Although I spent over 600 days as a POW of the Nazis in WWII and one of my sons is still unaccounted for in S/E Asia after 12 years, I believe this system of government is the best ever created by man...[but] deceitful is the nation that, having heroes, betrays them.
On July 26, 1979, Rosemary and Eddie received word that their son’s status, in the absence of further information, had been moved from MIA to KIA, that his “death is presumed to have occurred for the purpose of termination of pay and allowances...” The letter offered a lump sum to Rosemary Pearce for $20,000.
Without a body to bury, my grandparents refuse to accept it.
The volatile political situation in Laos prevents excavation of the crash site until 1984. A joint Laotian and Air Force team identify a single tooth they find amongst the debris as Jack’s and claim it as evidence of his death. My grandparents reject this, too.
Stories that some of the men survived the crash continue to swirl; the inscribed wedding band of crew member Curtis Miller is recovered by a reporter and returned to his family and the dog tags of another crewman, Robert Simmons, are anonymously mailed to the U.S. embassy in Laos. Tests reveal no fire residue on the tags, further fueling the belief that not all of the men died in the crash.
Throughout the ‘80s, private citizens like Jack Bailey and ex-Green beret James G. “Bo” Gritz make international headlines with promises to go where the government won’t to “bring our men home.” My grandmother cuts and saves every article.
One morning, my grandfather falls while getting up from the breakfast table. He has two more strokes in quick succession that render him unable to speak.
In October and November of 2005, another joint excavation team returns to the crash site in Laos, this time armed with DNA-based identification technology. Their report states the site had to be re-cleared during the recovery process because “the vegetation had grown about a meter high over the intervening 13 weeks.” In a place where the thickness of the encroaching jungle threatens to erase all traces of the past, their tools unearth what they later identify as parts of boots, safety vests — and human bone among the weeds. The excavation is stopped early due to “time constraints.”
Back in the U.S, my 83-year-old grandfather is living in a VA hospital and running out of time. On New Year’s Eve 2006, surrounded by his wife and three surviving children, he dies.
Without Eddie, my grandmother’s health quickly deteriorates. She moves in with my mother, who is battling her own health issues as her breast cancer spreads to her bones and brain. My mother goes to bed every night with the prayer book her father had carried in Stalag 17 beside her. The title page is inscribed: “There are more things in this world wrought by prayer than this old world has ever dreamed of.”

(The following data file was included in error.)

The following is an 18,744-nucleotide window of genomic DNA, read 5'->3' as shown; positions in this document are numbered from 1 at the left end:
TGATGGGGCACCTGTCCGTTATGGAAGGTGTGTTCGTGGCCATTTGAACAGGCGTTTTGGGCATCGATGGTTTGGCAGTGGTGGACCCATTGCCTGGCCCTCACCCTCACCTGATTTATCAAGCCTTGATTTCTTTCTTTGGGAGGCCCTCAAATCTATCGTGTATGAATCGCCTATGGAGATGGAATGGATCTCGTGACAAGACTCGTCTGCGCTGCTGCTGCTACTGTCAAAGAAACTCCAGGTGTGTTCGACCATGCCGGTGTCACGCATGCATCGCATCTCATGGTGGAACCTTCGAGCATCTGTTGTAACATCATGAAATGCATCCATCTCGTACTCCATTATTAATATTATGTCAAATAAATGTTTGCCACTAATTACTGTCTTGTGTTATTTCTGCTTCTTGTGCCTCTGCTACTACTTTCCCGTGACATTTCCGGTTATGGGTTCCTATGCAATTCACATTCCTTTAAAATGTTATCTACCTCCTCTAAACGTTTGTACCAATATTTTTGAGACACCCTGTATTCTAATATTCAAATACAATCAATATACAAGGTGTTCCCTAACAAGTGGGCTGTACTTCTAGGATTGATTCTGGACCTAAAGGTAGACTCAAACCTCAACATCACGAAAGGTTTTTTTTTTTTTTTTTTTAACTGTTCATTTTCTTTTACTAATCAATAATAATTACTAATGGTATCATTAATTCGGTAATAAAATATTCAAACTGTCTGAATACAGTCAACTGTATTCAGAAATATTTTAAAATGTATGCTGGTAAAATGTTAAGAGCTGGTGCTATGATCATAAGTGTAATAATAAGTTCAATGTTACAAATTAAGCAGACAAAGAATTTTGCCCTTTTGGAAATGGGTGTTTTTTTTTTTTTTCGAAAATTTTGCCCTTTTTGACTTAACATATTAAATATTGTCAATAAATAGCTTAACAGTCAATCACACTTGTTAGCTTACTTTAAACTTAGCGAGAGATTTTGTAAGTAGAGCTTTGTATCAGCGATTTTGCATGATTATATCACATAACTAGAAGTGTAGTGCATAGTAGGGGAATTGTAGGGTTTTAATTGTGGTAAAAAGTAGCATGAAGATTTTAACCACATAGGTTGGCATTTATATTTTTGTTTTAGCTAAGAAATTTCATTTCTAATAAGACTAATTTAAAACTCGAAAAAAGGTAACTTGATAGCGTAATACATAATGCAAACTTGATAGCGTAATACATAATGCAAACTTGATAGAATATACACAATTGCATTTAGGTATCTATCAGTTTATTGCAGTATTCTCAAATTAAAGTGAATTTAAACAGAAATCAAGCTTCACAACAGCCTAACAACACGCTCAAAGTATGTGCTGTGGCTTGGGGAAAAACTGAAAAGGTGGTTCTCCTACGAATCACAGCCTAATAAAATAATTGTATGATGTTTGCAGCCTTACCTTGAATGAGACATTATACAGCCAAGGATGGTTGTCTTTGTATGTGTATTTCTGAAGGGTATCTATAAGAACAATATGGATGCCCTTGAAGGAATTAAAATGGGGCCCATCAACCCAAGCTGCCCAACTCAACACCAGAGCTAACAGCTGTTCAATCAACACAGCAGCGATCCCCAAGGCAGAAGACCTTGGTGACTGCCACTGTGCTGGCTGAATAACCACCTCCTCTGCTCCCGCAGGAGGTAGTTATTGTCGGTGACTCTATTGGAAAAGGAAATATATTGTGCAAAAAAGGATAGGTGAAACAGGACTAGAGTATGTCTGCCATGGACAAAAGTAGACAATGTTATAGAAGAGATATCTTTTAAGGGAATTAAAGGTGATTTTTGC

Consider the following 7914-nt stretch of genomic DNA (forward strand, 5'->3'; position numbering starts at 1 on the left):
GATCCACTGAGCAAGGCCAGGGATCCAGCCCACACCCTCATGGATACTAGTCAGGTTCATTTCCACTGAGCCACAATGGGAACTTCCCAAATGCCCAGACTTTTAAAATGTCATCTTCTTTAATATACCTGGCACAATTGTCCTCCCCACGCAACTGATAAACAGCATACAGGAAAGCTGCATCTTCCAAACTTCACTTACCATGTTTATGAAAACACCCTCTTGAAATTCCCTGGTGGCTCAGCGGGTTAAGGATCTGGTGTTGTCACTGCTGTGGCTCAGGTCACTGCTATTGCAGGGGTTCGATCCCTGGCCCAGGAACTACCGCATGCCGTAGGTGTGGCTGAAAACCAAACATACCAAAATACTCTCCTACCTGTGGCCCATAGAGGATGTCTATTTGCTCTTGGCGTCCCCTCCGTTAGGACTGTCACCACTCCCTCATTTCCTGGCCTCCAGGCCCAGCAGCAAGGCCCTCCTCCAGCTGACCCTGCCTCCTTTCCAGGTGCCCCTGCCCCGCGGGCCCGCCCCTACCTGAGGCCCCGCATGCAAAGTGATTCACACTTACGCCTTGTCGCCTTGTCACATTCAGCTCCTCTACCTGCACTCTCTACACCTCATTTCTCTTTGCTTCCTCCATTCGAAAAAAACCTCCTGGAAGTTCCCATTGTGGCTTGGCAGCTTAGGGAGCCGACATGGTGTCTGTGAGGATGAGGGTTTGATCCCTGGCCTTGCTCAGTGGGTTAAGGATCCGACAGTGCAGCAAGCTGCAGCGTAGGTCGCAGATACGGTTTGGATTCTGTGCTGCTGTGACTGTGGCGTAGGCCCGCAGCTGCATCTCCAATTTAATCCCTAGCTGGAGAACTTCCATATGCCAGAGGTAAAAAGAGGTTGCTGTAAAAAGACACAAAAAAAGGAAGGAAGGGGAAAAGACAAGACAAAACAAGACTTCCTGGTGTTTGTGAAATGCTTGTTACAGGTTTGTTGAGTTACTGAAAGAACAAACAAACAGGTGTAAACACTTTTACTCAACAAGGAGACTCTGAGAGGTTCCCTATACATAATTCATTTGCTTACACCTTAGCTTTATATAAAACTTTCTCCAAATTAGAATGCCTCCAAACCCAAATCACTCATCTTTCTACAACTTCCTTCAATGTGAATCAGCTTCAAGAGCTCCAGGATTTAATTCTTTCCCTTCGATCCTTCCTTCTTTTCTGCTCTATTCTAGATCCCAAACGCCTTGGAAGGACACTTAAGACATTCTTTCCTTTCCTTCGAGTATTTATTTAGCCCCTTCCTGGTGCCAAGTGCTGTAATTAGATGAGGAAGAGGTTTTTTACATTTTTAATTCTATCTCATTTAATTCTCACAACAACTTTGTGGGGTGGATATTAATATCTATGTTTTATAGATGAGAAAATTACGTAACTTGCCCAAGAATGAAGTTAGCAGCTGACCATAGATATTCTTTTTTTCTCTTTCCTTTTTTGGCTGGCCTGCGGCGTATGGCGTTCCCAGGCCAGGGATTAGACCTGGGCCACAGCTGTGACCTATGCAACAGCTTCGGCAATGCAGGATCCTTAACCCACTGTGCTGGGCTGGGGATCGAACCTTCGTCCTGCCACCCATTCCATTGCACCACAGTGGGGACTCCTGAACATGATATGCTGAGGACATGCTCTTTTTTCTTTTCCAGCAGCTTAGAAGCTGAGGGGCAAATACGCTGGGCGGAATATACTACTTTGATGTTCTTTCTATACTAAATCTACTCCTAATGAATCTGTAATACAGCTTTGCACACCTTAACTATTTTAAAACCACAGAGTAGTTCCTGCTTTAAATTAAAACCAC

And after 36 years of searching, doubt, and the excruciating wait for an answer, the countless prayers were answered. My mother’s voice on the line is shaky when she calls me: “It’s Jack. They think they’ve found something.”
On September 20, 2008, I stand behind my mother and grandmother as they hold hands before the tiny box about to be lowered into the ground. It contains a single bone, identified as Jack’s by a rare mtDNA mutation matching one in blood samples drawn from my mother and grandmother.
A far-off droning sound turns into a rib-shaking thrum. The 30-odd assembled guests at the funeral look up at the sky as the thick underbelly of an AC-130 passes overhead. I think of my uncle, the same age as I am now, flying over the jungles of Savannakhet. I think of the man in the truck below him that he is trying to kill, watching the night sky suddenly fill with light and the sound of gunfire. I think of my grandfather at age 19, parachuting into an unknown future.
Three volleys of shots pierce the sky over Pennsylvania, commemorating the dead.
My mother wrote the inscription on the gravestone my uncle and grandfather now share:
Separated by a generation fought in different wars, both shot down from the skies. The father, a prisoner of war, returned to fall in love, raise five children and live a long life.
The son’s remains were returned thirty-six years after he was shot down, to be laid to rest with his father, who had never stopped searching for him.
Read the original on The Huffington Post.